Use this URL to cite or link to this record in EThOS: https://ethos.bl.uk/OrderDetails.do?uin=uk.bl.ethos.777916
Title: Elucidating the roles of N-myristoyltransferase in cancers
Author: Lim, Siak
ISNI:       0000 0004 7963 6801
Awarding Body: Imperial College London
Current Institution: Imperial College London
Date of Award: 2017
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Abstract:
Myristoyl-CoA:Protein N-myristoyltransferase (NMT) is an enzyme that catalyses the transfer of myristic acid to its target proteins. The addition of the myristate group on proteins is known to alter the localisation, stability and functions of proteins. NMT is essential for cell survival and it has been linked to several diseases including malaria, Leishmaniasis, African sleeping sickness, HIV, Huntingtin disease, epilepsy and cancers. NMT has been suggested to be a potential chemotherapeutic target as the enzyme is overexpressed in many cancer cell lines and many NMT substrates are well-known oncogenesis proteins. Two isoforms of NMT - NMT 1 and NMT 2 - are present and they have been shown to play distinct yet overlapping roles. Despite the importance of NMT in cancers, the mode of action of NMT and the reason for the existence of two isoforms remains to be explored. Elucidating the roles of NMT1 and NMT2 is crucial to understand the chemotherapeutics potential of NMT inhibitors fully. In this research project, sensitive cancer cell lines towards NMT inhibition were identified through a large-scale cancer cell line screening at the Sanger Institute. Reasons behind the sensitivity of cell lines towards NMT inhibition were studied using data analysis, phenotypic studies, pathway analysis and proteomics. CoTMyr proteins and NMT inhibition-affected proteome in BL-41 were also profiled to identify key substrate proteins or pathways responsible for inducing cell death upon NMT inhibitors treatment. A crucial druggable-NMT substrate - Mcl-1 - was also identified using network analysis and the potential of Mcl-1 related drugs and NMT inhibitors to be used as combinatorial treatments was examined. The role of myristoylation in Mcl-1 was investigated. Other than that, proteomics of the siRNA knockdown of HsNMT1 or HsNMT2 was performed to identify the specific roles of NMT1 or NMT2 in cancers. Methods for the study of the protein-protein interaction of NMT using an inhibitor-based probe were developed and optimised.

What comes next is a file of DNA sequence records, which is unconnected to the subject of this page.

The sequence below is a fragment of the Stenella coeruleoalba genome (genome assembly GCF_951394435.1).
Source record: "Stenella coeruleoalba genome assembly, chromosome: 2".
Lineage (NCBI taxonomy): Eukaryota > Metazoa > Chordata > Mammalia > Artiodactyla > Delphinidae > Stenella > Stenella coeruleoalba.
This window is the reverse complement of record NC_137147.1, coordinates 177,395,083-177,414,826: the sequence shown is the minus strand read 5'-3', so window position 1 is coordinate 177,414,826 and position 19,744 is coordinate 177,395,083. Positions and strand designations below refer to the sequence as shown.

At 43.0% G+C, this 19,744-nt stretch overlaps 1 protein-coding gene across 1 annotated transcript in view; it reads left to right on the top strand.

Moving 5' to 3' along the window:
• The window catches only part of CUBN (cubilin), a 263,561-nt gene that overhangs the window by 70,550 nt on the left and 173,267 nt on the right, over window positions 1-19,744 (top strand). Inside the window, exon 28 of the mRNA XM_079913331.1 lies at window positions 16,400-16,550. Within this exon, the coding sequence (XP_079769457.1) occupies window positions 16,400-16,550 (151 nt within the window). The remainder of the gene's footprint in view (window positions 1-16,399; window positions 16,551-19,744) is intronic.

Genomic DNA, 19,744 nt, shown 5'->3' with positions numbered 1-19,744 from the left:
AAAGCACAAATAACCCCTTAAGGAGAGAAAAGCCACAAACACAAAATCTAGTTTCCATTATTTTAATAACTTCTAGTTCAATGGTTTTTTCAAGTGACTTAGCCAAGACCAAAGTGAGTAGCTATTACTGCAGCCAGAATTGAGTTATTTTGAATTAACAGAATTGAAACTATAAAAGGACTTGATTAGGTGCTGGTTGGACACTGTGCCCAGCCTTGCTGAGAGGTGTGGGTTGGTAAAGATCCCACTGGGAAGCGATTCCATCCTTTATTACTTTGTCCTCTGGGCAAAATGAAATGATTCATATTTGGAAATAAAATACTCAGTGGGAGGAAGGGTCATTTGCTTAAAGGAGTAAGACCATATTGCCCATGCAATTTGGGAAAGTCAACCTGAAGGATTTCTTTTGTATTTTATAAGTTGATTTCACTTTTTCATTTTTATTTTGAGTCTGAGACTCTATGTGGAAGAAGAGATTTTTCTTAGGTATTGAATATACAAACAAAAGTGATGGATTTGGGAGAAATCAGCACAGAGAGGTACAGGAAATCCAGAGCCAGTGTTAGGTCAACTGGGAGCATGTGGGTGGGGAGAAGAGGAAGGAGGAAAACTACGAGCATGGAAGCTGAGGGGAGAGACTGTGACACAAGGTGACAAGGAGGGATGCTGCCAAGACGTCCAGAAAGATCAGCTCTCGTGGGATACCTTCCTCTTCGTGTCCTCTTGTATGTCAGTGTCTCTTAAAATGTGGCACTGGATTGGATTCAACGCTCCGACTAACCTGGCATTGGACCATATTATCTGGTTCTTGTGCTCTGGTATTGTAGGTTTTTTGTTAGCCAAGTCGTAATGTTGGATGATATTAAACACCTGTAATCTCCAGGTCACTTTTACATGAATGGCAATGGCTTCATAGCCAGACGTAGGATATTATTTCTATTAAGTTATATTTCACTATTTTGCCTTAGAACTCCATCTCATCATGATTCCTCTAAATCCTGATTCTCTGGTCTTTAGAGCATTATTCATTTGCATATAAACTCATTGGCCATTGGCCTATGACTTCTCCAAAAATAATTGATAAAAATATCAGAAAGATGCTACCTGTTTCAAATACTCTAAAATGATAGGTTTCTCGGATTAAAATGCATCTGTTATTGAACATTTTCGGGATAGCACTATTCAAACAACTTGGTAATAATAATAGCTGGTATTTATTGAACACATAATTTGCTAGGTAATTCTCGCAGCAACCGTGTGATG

Supervisor: Tate, Edward ; Mann, David Sponsor: Not available
Qualification Name: Thesis (Ph.D.) Qualification Level: Doctoral
EThOS ID: uk.bl.ethos.777916  DOI:
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